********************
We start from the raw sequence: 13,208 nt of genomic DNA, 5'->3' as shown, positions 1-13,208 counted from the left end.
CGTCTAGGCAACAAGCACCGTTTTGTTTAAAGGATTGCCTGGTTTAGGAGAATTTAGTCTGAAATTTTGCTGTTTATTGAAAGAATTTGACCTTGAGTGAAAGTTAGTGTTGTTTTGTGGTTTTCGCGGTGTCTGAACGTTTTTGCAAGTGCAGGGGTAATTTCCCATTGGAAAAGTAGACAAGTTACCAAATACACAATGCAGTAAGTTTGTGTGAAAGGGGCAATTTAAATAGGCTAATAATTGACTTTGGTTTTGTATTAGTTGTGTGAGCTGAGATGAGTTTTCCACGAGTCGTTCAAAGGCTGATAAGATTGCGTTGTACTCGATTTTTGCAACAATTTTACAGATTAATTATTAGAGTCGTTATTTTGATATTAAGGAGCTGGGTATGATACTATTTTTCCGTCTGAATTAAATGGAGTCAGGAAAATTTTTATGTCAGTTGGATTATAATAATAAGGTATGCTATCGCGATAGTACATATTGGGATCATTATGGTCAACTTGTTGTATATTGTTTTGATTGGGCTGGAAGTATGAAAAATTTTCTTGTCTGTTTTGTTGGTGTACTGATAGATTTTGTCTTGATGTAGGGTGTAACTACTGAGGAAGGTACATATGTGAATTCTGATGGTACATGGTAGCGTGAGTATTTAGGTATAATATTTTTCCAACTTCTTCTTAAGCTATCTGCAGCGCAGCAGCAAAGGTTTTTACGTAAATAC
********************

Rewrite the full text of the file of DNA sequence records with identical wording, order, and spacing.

We start from the raw sequence: 13,208 nt of genomic DNA, 5'->3' as shown, positions 1-13,208 counted from the left end.
CGTCTAGGCAACAAGCACCGTTTTGTTTAAAGGATTGCCTGGTTTAGGAGAATTTAGTCTGAAATTTTGCTGTTTATTGAAAGAATTTGACCTTGAGTGAAAGTTAGTGTTGTTTTGTGGTTTTCGCGGTGTCTGAACGTTTTTGCAAGTGCAGGGGTAATTTCCCATTGGAAAAGTAGACAAGTTACCAAATACACAATGCAGTAAGTTTGTGTGAAAGGGGCAATTTAAATAGGCTAATAATTGACTTTGGTTTTGTATTAGTTGTGTGAGCTGAGATGAGTTTTCCACGAGTCGTTCAAAGGCTGATAAGATTGCGTTGTACTCGATTTTTGCAACAATTTTACAGATTAATTATTAGAGTCGTTATTTTGATATTAAGGAGCTGGGTATGATACTATTTTTCCGTCTGAATTAAATGGAGTCAGGAAAATTTTTATGTCAGTTGGATTATAATAATAAGGTATGCTATCGCGATAGTACATATTGGGATCATTATGGTCAACTTGTTGTATATTGTTTTGATTGGGCTGGAAGTATGAAAAATTTTCTTGTCTGTTTTGTTGGTGTACTGATAGATTTTGTCTTGATGTAGGGTGTAACTACTGAGGAAGGTACATATGTGAATTCTGATGGTACATGGTAGCGTGAGTATTTAGGTATAATATTTTTCCAACTTCTTCTTAAGCTATCTGCAGCGCAGCAGCAAAGGTTTTTACGTAAATAC